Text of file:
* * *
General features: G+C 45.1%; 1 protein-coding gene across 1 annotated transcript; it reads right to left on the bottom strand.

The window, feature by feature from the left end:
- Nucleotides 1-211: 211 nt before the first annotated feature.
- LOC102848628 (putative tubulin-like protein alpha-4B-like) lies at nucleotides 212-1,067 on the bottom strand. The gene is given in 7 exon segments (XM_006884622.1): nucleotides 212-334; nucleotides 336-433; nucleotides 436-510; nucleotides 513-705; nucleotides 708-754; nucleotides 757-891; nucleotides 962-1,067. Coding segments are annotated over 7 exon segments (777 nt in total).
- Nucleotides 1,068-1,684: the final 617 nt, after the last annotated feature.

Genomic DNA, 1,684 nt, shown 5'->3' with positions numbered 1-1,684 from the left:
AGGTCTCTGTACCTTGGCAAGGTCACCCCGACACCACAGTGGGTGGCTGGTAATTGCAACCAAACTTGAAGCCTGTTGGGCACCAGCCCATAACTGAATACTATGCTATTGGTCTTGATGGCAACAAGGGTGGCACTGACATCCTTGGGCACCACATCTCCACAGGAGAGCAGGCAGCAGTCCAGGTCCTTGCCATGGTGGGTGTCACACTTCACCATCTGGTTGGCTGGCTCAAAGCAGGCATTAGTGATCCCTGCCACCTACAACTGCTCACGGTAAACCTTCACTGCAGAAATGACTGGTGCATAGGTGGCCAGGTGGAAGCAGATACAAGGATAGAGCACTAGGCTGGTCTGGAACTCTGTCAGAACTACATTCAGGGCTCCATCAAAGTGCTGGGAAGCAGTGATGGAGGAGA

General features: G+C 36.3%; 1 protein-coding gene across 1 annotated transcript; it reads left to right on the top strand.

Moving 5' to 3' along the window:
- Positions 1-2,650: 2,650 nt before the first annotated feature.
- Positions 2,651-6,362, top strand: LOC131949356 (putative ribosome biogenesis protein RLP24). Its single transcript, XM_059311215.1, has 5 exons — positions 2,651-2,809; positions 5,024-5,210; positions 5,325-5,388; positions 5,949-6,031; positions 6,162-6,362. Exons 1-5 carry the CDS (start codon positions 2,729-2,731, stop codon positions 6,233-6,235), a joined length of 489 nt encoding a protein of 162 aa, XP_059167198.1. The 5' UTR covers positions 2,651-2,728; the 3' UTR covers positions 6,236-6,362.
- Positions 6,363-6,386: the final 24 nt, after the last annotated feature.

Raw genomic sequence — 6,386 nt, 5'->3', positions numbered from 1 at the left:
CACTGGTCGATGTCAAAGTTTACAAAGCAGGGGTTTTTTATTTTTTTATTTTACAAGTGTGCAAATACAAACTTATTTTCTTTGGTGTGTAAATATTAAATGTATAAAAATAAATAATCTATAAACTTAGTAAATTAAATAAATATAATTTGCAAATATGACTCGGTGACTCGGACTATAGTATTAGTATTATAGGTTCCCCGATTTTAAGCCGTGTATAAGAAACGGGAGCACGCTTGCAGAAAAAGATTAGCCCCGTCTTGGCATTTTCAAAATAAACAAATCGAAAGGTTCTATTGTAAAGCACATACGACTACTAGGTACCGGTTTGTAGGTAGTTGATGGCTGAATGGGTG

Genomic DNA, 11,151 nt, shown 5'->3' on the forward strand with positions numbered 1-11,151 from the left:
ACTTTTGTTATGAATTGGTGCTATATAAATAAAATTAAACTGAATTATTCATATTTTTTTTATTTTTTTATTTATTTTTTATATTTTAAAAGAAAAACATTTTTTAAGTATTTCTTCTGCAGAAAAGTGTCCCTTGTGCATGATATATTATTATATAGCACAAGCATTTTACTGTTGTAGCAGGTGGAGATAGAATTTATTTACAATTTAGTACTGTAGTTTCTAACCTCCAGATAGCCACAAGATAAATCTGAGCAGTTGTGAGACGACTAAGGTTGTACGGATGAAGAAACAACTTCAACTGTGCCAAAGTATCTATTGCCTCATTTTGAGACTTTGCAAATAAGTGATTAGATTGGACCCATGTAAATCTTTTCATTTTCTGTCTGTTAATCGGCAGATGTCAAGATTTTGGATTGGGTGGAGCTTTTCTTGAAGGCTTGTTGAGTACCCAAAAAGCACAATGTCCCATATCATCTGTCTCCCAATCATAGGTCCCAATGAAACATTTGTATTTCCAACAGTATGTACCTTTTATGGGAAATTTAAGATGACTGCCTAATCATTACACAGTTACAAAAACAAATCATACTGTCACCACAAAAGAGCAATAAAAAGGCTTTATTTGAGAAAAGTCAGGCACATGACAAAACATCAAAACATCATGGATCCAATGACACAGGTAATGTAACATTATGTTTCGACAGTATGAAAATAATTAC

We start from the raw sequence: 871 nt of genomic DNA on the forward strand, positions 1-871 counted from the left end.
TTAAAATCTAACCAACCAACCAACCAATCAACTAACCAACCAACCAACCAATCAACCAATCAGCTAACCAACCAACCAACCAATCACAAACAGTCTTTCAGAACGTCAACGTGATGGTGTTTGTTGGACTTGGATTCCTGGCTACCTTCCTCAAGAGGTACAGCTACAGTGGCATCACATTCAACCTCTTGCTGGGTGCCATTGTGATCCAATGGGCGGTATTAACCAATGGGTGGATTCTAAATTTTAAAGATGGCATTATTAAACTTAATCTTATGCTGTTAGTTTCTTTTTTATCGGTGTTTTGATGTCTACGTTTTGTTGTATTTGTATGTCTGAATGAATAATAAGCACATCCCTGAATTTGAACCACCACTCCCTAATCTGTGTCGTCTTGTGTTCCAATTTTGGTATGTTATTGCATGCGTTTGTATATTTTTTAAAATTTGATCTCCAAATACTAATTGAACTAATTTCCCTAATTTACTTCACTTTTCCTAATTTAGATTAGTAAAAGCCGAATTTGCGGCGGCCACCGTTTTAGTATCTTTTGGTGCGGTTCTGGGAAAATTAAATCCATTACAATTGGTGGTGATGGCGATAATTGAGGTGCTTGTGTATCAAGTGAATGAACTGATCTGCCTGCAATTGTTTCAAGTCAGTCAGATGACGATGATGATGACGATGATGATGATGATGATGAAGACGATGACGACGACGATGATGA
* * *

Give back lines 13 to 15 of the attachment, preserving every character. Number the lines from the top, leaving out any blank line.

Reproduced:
Raw genomic sequence — 6,386 nt, 5'->3', positions numbered from 1 at the left:
CACTGGTCGATGTCAAAGTTTACAAAGCAGGGGTTTTTTATTTTTTTATTTTACAAGTGTGCAAATACAAACTTATTTTCTTTGGTGTGTAAATATTAAATGTATAAAAATAAATAATCTATAAACTTAGTAAATTAAATAAATATAATTTGCAAATATGACTCGGTGACTCGGACTATAGTATTAGTATTATAGGTTCCCCGATTTTAAGCCGTGTATAAGAAACGGGAGCACGCTTGCAGAAAAAGATTAGCCCCGTCTTGGCATTTTCAAAATAAACAAATCGAAAGGTTCTATTGTAAAGCACATACGACTACTAGGTACCGGTTTGTAGGTAGTTGATGGCTGAATGGGTG

Genomic DNA, 11,151 nt, shown 5'->3' on the forward strand with positions numbered 1-11,151 from the left: